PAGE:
Kalu, Kamlesh, and Mamta Meena became victims of the evil of the dowry system last year.
For a while, the media highlighted this issue, but eventually, it seemed to disappear from newspapers and channels as if the matter no longer held any importance in society.
“Dahej Hatao, Beti Bachao“
We also approached an international Taekwondo medalist, a social activist, and a Congress leader Rajia Bano from Haryana’s Mewat region to discuss the insensitive issue of the dowry system.
She is working to eliminate this practice. Last year, in 2022, she organised a rally titled “Dahej Hatao, Beti Bachao,” across the Mewat region of Haryana. Unfortunately, this rally only had about a 1-2 per cent impact on people’s minds regarding the dowry practice.
However, the title of this rally has now become a campaign for her in the fight against the dowry system. She is establishing a team in the face of an NGO that will work against the dowry system. She said, ‘I am establishing a team that will fight against this evil named dowry because I cannot fight alone. I need people’s support to wage this battle. Our agenda with this slogan, “Dahej Hatao, Beti Bachao,” is to free girls from this dowry practice.’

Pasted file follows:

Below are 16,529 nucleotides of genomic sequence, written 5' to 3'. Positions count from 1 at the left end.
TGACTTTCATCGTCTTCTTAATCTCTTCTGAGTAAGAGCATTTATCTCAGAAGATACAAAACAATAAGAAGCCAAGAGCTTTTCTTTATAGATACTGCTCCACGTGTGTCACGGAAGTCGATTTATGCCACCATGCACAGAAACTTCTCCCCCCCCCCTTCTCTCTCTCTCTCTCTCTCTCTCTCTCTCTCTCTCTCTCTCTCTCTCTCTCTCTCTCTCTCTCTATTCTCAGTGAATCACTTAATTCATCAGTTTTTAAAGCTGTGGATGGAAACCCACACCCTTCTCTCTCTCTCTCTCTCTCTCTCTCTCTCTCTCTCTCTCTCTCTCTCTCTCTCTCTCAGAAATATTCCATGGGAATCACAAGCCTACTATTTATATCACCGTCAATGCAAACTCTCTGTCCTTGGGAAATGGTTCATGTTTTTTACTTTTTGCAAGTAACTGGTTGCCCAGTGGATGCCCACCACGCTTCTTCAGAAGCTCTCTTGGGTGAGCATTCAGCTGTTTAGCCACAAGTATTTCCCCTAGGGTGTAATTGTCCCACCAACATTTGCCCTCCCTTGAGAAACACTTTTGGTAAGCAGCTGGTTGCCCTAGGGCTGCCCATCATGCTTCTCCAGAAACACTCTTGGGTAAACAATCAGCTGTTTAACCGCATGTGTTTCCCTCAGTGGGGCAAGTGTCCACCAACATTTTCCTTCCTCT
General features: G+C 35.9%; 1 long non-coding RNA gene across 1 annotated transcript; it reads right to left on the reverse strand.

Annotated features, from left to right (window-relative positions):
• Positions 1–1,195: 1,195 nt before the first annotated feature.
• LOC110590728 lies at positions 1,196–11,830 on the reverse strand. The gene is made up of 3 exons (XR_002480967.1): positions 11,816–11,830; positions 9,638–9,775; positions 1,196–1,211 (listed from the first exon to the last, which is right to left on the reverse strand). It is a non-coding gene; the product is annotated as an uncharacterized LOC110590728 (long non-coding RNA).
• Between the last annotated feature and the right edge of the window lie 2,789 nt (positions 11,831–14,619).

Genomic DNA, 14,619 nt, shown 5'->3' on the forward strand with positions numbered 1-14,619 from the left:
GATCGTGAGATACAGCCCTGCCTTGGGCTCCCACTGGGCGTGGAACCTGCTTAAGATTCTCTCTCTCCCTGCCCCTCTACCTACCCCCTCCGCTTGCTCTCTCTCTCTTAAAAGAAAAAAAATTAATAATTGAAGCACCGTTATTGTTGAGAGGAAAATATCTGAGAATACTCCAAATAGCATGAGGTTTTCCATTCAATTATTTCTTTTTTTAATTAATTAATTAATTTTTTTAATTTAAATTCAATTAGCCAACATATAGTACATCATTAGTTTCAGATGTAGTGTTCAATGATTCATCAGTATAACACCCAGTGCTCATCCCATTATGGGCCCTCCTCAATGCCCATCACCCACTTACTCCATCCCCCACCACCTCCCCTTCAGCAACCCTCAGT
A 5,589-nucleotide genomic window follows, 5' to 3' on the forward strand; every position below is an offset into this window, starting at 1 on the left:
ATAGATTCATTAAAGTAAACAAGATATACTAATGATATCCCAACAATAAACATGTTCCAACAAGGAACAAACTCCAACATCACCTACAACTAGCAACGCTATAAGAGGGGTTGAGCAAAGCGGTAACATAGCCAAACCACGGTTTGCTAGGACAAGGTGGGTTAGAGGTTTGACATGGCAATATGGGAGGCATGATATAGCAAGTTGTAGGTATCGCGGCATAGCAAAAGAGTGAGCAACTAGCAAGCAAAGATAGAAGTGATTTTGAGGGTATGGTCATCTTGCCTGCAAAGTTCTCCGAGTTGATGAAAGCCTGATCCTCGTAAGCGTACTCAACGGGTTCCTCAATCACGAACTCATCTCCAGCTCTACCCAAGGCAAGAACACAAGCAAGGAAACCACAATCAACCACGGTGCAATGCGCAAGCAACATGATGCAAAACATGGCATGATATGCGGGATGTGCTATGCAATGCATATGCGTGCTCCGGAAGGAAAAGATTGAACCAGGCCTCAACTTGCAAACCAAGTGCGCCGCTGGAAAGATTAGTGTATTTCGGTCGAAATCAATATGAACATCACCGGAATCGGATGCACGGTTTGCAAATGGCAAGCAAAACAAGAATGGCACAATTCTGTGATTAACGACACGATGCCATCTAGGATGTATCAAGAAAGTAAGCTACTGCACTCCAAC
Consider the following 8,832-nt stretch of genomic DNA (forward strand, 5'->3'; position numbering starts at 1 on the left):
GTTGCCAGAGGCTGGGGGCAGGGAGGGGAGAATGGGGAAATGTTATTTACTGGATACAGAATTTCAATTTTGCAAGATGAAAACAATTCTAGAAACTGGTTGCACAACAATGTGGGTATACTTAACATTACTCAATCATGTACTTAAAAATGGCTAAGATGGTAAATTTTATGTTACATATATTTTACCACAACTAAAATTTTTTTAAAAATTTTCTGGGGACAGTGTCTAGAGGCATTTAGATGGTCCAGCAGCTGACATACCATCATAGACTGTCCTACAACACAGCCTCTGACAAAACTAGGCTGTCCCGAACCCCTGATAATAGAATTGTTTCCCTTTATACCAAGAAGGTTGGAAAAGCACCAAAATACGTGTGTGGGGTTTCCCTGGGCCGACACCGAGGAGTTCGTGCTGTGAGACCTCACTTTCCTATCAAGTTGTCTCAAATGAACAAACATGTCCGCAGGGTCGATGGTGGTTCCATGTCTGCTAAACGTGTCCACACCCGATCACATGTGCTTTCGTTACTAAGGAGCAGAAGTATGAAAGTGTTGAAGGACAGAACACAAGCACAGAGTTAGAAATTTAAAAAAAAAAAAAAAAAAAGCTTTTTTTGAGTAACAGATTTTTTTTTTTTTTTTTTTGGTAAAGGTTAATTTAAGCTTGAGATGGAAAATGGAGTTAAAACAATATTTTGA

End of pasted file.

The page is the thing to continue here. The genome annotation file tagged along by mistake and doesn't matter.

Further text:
While discussing approaches to ending this practice, she stressed the importance of education. Bano agreed that education serves as a powerful weapon to protect girls and the entire society from the detrimental practice of dowry in the Mewat region.
She said, ‘Whenever I come to know that a family is demanding dowry, I make it a point to visit and explain to them the drawbacks of dowry. I talk to the parents of girls, emphasising how crucial education is for their daughters. I strongly encourage them to prioritise educating their daughters.’
Educational backwardness fuels dowry
Mewat is the most backward region in the country, whether it is Haryana’s Mewat or Rajasthan’s Mewat. Both are the same in their backwardness because of a lack of education, Bano emphasised.